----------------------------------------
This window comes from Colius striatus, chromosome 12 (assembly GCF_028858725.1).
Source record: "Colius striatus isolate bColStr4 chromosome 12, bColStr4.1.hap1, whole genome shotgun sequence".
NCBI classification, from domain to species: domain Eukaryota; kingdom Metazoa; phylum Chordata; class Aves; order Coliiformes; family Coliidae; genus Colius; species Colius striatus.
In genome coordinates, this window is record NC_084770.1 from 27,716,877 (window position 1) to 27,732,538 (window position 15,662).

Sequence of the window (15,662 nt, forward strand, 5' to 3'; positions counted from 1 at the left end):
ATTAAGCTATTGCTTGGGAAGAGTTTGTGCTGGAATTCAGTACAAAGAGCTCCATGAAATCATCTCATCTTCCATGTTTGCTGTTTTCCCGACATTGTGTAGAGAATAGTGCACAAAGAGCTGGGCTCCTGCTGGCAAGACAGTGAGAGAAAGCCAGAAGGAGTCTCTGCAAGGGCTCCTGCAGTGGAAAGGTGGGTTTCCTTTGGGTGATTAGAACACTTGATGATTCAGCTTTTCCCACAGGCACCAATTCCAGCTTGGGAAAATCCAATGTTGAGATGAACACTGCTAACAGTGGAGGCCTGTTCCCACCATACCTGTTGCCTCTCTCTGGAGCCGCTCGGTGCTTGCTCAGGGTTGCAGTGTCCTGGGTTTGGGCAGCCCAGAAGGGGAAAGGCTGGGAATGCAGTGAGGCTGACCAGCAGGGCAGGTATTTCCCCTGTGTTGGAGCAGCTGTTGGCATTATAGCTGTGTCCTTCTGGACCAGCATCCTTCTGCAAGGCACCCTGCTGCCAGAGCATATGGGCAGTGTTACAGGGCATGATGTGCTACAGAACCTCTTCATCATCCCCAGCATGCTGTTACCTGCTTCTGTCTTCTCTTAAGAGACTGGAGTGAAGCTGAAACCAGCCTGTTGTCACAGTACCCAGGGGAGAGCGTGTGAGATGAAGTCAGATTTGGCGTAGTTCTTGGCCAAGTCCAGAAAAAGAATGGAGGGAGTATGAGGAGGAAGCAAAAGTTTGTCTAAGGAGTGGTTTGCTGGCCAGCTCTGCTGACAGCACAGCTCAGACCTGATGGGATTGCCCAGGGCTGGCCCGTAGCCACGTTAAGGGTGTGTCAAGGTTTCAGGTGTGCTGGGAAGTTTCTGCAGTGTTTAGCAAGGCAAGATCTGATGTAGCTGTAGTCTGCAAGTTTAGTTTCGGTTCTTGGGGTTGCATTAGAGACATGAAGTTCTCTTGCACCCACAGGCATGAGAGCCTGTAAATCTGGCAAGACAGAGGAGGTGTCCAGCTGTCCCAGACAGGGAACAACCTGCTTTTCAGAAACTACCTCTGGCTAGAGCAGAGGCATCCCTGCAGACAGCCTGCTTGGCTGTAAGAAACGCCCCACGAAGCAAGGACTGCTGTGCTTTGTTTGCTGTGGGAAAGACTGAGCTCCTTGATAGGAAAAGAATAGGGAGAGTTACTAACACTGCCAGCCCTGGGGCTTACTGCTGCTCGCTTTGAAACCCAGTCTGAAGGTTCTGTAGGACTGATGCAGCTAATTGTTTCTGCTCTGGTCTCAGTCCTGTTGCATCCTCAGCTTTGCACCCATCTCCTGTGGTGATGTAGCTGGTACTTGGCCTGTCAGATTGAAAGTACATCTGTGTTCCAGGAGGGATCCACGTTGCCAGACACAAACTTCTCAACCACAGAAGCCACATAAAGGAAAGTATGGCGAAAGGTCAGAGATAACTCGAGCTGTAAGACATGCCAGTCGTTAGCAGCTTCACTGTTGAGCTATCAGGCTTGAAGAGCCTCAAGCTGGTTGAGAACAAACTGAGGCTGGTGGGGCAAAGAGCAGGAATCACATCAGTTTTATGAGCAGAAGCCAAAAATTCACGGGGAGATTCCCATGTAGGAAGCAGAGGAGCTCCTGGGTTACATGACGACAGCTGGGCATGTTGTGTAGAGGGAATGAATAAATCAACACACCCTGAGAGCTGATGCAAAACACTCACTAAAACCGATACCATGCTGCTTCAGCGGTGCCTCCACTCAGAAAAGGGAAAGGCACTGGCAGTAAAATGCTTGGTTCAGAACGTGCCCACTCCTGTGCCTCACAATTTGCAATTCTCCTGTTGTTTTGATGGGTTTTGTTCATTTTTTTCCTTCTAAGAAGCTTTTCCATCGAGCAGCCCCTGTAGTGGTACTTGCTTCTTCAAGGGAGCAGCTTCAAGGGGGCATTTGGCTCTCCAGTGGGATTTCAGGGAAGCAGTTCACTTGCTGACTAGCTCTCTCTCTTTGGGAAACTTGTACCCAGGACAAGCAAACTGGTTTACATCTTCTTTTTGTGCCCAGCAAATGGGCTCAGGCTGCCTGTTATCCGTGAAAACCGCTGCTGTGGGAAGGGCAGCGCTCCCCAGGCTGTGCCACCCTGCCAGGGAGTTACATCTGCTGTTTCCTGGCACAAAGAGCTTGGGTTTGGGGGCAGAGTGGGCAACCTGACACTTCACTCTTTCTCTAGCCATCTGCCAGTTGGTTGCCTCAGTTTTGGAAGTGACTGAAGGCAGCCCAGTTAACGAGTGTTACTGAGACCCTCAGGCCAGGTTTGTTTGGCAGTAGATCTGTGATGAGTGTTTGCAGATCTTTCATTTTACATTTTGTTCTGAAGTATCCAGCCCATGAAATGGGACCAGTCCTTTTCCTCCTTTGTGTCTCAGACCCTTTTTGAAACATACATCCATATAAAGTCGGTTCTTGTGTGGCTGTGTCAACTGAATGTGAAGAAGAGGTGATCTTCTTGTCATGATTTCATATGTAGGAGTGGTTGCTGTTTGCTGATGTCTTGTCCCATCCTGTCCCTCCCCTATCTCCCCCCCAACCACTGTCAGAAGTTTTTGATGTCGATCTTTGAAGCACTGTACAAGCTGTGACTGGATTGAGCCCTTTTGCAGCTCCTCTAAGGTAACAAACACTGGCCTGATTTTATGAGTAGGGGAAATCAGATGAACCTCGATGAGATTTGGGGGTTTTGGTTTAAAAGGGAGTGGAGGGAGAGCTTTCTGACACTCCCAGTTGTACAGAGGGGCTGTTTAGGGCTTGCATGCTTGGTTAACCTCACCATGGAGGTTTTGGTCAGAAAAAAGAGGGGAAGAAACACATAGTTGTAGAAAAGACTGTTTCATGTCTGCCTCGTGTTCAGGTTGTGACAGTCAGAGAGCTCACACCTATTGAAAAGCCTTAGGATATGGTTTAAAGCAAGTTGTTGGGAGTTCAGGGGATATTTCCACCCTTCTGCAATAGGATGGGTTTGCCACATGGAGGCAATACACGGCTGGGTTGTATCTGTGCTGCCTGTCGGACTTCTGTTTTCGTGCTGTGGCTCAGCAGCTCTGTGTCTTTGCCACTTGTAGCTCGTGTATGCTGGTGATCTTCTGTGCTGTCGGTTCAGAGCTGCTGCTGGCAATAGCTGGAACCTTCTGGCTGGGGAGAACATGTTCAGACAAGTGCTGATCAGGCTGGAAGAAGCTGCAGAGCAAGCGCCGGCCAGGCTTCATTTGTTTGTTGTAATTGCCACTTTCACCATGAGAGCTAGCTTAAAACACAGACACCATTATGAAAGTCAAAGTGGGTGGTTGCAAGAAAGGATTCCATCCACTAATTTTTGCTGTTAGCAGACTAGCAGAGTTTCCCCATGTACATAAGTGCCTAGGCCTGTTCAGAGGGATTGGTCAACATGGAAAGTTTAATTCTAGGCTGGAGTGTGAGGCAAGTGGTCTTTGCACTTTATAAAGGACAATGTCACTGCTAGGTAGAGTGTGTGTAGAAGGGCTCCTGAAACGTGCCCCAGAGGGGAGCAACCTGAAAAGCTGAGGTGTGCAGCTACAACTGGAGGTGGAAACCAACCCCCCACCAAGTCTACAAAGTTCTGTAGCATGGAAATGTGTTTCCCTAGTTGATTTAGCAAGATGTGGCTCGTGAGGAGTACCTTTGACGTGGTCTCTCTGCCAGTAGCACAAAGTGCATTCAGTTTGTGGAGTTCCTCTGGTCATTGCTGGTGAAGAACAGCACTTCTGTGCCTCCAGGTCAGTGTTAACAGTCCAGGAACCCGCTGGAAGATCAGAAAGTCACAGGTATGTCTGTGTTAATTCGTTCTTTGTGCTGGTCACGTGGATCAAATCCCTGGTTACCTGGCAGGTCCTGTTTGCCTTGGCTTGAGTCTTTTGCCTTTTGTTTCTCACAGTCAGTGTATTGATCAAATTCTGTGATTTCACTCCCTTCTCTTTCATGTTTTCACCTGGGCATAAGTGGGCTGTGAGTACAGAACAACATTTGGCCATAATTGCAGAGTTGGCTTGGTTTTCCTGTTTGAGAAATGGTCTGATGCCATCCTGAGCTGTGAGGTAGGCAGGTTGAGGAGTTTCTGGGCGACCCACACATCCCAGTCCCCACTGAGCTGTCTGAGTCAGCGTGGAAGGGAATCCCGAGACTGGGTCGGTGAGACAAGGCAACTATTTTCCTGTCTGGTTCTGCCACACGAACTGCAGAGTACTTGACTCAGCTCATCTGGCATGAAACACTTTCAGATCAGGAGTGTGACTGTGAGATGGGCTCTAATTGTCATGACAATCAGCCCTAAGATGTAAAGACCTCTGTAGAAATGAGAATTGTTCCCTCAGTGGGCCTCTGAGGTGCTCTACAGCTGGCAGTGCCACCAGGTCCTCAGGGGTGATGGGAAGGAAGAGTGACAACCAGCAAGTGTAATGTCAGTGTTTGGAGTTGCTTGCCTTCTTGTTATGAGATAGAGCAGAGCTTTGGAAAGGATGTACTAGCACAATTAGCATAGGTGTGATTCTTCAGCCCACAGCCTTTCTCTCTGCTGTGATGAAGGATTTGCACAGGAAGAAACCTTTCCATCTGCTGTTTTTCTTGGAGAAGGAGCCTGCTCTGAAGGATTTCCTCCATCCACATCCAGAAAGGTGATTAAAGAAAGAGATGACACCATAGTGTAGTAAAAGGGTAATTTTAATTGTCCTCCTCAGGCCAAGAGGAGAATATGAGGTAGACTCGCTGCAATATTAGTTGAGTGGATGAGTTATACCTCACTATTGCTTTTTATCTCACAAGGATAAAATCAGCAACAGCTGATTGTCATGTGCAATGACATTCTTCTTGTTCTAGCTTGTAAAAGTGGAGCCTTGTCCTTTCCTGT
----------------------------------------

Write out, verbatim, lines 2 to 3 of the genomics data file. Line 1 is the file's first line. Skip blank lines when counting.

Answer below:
Source record: "Colius striatus isolate bColStr4 chromosome 12, bColStr4.1.hap1, whole genome shotgun sequence".
NCBI classification, from domain to species: domain Eukaryota; kingdom Metazoa; phylum Chordata; class Aves; order Coliiformes; family Coliidae; genus Colius; species Colius striatus.